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Claims against Cape school district dismissed

Former student alleges sexual assault by male employee
November 27, 2019

Claims against Cape Henlopen School District officials and its school board were dismissed Nov. 15 by the judge in a lawsuit filed by a former student who says she was sexually assaulted by a male employee but school and district officials did nothing about it.

The lawsuit demanded a jury trial, compensation and punitive damages, and attorney's fees for incidents in 2015 involving former Cape High Theater technical director Derek Dutton. The lawsuit states Dutton had anger issues and had unlawful sexual contact with the former student, who was a theater student at the time of the alleged incident.

Superior Court Judge E. Scott Bradley ruled that all claims against the district, school board and its employees Superintendent Robert Fulton, Cape High Principal Nikki Miller and former Cape High Principal Brian Donahue should be dismissed. The district had moved to dismiss all six remaining claims filed in January 2019 by the former student, which included assault and battery, gross negligence, intentional infliction of emotional distress and negligent infliction of emotional distress.

The lawsuit states the former student and her sister both “suffered severe and permanent psychological and physical injuries, emotional distress, inconvenience, pain and suffering, loss of enjoyment of life and aggravation of a pre-existing condition” from Dutton's actions.

The former student originally filed 10 counts against the school district and officials, but dropped four counts including fraud and negligence in an amended complaint.

Dutton also originally faced 10 counts, but in the amended complaint, he faced only four – assault and battery, gross negligence, intentional infliction of emotional distress and negligent infliction of emotional distress. Dutton moved to dismiss all claims except assault and battery, according to the court document.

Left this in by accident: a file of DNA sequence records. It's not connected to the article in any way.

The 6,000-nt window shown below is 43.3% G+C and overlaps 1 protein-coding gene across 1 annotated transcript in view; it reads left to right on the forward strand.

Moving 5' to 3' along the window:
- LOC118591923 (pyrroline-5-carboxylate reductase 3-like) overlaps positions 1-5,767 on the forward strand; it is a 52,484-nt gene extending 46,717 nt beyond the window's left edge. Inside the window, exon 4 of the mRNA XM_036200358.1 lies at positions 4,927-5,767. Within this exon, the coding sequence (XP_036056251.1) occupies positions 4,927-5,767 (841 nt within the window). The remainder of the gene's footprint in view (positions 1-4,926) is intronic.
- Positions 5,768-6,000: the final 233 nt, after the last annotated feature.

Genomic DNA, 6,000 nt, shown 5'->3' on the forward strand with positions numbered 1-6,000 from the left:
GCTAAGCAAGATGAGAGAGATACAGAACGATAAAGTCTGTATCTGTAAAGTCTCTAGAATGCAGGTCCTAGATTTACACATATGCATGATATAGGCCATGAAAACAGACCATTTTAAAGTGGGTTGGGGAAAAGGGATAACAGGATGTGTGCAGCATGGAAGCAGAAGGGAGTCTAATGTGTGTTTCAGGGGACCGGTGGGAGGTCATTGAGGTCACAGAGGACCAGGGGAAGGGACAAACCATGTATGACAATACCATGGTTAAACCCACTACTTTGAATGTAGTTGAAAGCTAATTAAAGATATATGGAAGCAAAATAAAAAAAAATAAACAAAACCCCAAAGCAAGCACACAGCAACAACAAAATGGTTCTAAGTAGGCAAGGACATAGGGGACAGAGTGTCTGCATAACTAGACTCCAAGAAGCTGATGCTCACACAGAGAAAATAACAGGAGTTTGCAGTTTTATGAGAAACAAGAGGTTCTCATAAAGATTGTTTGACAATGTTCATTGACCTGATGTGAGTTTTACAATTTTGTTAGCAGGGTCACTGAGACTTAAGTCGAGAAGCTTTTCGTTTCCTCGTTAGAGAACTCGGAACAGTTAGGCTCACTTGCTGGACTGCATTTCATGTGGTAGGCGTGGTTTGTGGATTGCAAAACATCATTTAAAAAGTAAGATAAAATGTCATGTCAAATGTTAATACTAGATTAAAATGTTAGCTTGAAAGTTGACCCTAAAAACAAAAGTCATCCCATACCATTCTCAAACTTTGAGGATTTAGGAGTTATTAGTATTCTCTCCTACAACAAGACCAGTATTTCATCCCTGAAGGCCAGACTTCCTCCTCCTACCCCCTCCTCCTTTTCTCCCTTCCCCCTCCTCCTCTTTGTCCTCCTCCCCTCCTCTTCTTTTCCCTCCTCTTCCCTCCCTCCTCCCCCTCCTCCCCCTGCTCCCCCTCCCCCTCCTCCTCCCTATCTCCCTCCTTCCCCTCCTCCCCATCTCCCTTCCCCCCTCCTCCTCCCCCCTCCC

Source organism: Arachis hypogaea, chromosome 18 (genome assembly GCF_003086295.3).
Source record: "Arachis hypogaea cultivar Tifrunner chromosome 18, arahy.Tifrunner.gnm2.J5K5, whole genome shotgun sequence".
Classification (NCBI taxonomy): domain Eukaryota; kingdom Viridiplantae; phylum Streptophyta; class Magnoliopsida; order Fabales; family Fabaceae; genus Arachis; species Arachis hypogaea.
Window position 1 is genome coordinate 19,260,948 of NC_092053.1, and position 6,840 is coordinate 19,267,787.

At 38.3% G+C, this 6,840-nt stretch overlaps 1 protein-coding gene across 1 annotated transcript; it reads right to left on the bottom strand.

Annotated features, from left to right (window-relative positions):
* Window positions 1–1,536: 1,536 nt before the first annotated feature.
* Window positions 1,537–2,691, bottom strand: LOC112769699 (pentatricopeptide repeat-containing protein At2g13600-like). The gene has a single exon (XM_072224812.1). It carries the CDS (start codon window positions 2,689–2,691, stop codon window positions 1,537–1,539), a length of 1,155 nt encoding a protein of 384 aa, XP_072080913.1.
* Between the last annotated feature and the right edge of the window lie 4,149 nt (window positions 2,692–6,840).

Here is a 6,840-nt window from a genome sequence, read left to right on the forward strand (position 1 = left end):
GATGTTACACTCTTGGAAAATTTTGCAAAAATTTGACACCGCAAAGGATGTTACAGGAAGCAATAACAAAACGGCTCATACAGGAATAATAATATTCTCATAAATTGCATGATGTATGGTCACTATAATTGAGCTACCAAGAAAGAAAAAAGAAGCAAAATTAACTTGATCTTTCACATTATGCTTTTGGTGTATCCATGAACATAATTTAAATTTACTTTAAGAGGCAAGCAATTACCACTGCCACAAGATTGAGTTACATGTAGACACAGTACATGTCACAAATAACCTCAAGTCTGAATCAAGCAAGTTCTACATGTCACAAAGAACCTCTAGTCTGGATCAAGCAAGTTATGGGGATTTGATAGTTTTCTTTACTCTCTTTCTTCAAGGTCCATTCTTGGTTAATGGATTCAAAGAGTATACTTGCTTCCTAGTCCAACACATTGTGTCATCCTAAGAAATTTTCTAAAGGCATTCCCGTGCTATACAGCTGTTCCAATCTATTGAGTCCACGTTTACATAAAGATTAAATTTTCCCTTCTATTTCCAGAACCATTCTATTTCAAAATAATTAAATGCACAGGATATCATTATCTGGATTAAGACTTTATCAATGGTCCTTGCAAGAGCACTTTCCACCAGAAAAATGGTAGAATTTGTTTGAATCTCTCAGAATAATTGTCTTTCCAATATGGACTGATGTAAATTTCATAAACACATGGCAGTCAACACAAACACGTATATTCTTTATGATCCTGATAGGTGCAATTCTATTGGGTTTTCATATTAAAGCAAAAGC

Judge Bradley dismissed only the gross negligence claim against Dutton. He writes that gross negligence is dismissed because the claim in part has to prove a failure to supervise Dutton.

“Plainly, a claim against Dutton cannot exist for a failure to supervise himself,” the document states.

Bradley denied Dutton's motion to dismiss the former student's claims of emotional distress.

On the claim of intentional infliction of emotional distress – legally known as IIED – Bradley writes that plaintiffs must prove Dutton's conduct exceeded the bounds of decency and is regarded as intolerable by a civilized community.

“Dutton's alleged conduct is certainly outrageous and beyond what any reasonable person could be expected to endure. Given the nature of his conduct, the [former student] is not required to allege bodily harm to establish a valid claim for IIED,” Bradley wrote in his ruling to allow the claim to continue.

On the claim of negligent infliction of emotional distress, the former student only details her reaction to the alleged sexual assault, and that it made her feel unsafe.

“Viewing this in a light most favorable … it is reasonable to infer [the former student] may have suffered additional, long-lasting physical and emotional damages,” Bradley writes.

But if during the discovery process of the lawsuit those long-lasting physical and emotional damages are not proven, he wrote, Dutton may seek dismissal of the claim on a motion for summary judgement.